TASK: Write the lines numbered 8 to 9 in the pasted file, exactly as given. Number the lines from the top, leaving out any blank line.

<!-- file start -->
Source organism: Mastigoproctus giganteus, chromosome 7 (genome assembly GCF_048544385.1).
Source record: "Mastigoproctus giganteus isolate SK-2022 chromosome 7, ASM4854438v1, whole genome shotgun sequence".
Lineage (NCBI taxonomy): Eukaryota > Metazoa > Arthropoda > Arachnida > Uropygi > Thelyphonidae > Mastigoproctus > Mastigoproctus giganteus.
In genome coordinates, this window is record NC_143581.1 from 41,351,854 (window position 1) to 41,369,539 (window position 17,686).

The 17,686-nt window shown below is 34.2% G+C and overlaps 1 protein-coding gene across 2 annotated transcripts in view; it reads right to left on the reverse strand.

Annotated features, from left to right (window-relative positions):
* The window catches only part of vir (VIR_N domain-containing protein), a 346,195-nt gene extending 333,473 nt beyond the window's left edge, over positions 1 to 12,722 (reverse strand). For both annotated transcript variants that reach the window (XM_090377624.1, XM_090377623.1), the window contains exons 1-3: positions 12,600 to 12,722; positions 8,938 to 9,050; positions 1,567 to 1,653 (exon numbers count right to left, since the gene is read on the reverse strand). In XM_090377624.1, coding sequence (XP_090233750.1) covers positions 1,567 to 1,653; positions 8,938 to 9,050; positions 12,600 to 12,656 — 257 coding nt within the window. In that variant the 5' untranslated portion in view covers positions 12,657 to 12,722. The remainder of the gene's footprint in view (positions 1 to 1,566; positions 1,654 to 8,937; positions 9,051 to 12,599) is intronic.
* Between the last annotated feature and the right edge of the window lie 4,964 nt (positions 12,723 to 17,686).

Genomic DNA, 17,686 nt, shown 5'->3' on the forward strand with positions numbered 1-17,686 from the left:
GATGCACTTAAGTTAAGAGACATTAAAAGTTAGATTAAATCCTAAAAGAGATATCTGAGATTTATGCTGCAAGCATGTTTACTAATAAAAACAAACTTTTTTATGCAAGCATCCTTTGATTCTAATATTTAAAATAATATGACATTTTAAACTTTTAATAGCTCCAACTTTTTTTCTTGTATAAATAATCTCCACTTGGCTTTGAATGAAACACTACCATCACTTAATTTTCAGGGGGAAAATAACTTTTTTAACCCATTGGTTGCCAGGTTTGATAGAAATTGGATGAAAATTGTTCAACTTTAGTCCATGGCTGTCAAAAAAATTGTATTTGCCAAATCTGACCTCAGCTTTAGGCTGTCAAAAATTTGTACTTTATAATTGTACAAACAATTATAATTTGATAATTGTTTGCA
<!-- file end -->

* Between the last annotated feature and the right edge of the window lie 4,964 nt (positions 12,723 to 17,686).

Genomic DNA, 17,686 nt, shown 5'->3' on the forward strand with positions numbered 1-17,686 from the left: